We used complementary approaches to assess natal habitat preference induction in a marked population of woodland caribou. All approaches compared the behavior of calves in their natal range to their behavior as independent subadults, to explore whether subadults selected habitat attributes like those encountered early in life.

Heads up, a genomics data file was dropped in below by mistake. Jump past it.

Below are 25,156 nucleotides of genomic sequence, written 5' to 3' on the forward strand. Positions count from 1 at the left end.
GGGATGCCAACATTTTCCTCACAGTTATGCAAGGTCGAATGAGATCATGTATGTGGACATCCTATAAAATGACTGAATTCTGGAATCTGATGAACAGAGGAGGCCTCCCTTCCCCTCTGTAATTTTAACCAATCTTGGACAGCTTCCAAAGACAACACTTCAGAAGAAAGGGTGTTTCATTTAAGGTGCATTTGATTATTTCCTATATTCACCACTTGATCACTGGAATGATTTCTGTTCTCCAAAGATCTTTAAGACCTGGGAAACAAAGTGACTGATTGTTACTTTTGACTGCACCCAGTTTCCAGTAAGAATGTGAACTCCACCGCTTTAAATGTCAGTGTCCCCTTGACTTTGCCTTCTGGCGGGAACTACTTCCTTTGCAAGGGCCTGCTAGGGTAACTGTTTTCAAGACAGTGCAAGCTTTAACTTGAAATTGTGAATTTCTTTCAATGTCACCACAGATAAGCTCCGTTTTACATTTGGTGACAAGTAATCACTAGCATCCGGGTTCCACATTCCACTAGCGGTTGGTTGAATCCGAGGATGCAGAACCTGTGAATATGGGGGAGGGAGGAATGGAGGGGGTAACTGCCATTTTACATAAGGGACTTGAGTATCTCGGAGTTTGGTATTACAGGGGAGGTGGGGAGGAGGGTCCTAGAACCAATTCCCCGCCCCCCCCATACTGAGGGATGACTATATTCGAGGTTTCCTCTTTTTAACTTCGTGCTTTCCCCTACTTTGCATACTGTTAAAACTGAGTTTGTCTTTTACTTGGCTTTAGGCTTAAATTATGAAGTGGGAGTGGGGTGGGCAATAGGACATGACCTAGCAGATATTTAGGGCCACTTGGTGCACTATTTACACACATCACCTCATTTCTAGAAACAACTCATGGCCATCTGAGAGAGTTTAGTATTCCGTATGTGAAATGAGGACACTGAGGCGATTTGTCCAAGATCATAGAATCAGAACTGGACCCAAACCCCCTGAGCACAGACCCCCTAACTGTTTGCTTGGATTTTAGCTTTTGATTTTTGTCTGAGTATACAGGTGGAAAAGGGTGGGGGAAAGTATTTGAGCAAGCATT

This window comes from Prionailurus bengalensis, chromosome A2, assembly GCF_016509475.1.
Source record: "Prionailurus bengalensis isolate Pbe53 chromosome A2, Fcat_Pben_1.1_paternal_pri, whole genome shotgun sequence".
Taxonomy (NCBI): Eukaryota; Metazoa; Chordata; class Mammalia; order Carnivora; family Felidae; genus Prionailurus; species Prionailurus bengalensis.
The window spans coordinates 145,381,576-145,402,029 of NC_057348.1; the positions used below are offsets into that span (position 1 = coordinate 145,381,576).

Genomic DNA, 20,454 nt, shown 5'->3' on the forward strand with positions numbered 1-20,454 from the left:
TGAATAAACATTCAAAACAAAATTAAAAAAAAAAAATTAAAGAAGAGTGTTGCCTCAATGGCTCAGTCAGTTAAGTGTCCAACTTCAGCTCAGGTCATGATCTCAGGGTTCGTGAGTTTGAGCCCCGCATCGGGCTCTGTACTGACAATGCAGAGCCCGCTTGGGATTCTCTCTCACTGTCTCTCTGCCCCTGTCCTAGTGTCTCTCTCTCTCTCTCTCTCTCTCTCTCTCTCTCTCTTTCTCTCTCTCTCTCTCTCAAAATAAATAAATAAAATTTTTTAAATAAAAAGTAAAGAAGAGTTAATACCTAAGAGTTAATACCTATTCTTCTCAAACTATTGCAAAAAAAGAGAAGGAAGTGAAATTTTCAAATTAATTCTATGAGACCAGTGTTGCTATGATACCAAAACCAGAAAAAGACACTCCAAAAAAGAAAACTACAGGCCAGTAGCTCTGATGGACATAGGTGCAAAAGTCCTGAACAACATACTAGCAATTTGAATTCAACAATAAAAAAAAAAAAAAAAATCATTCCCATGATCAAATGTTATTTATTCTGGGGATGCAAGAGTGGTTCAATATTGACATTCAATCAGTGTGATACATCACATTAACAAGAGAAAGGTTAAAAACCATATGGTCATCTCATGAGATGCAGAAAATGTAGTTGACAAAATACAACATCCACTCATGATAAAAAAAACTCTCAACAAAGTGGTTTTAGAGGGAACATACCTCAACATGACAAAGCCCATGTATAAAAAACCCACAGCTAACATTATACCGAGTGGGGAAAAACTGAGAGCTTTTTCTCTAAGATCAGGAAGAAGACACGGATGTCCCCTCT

We found that some habitat selection tactics were highly repeatable across life stages. Notably, caribou responses to habitat disturbances were highly repeatable year‐round, meaning that different individuals reacted differently, but consistently, to disturbances. This study highlights the potential role of natal habitat preference induction in shaping individual differences in habitat selection in large mammals and provides valuable knowledge for the management and conservation of a threatened species.